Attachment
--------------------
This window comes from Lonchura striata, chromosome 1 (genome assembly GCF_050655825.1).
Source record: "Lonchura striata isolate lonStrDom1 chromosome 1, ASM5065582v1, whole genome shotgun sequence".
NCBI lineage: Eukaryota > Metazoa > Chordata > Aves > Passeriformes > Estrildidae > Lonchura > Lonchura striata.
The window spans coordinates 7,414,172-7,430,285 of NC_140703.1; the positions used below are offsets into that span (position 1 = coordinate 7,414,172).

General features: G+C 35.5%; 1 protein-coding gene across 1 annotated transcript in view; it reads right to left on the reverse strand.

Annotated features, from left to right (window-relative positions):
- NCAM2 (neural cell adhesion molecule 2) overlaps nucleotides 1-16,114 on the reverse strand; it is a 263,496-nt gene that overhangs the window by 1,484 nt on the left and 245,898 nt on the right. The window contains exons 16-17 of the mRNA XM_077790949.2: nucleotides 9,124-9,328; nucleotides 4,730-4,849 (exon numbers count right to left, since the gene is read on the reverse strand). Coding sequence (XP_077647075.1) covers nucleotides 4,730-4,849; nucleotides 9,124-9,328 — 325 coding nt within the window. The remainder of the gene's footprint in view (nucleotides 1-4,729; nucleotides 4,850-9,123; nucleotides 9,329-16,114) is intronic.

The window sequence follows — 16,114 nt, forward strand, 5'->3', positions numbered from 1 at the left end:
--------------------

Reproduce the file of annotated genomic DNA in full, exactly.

This window comes from Lonchura striata, chromosome 1 (genome assembly GCF_050655825.1).
Source record: "Lonchura striata isolate lonStrDom1 chromosome 1, ASM5065582v1, whole genome shotgun sequence".
NCBI lineage: Eukaryota > Metazoa > Chordata > Aves > Passeriformes > Estrildidae > Lonchura > Lonchura striata.
The window spans coordinates 7,414,172-7,430,285 of NC_140703.1; the positions used below are offsets into that span (position 1 = coordinate 7,414,172).

General features: G+C 35.5%; 1 protein-coding gene across 1 annotated transcript in view; it reads right to left on the reverse strand.

Annotated features, from left to right (window-relative positions):
- NCAM2 (neural cell adhesion molecule 2) overlaps nucleotides 1-16,114 on the reverse strand; it is a 263,496-nt gene that overhangs the window by 1,484 nt on the left and 245,898 nt on the right. The window contains exons 16-17 of the mRNA XM_077790949.2: nucleotides 9,124-9,328; nucleotides 4,730-4,849 (exon numbers count right to left, since the gene is read on the reverse strand). Coding sequence (XP_077647075.1) covers nucleotides 4,730-4,849; nucleotides 9,124-9,328 — 325 coding nt within the window. The remainder of the gene's footprint in view (nucleotides 1-4,729; nucleotides 4,850-9,123; nucleotides 9,329-16,114) is intronic.

The window sequence follows — 16,114 nt, forward strand, 5'->3', positions numbered from 1 at the left end: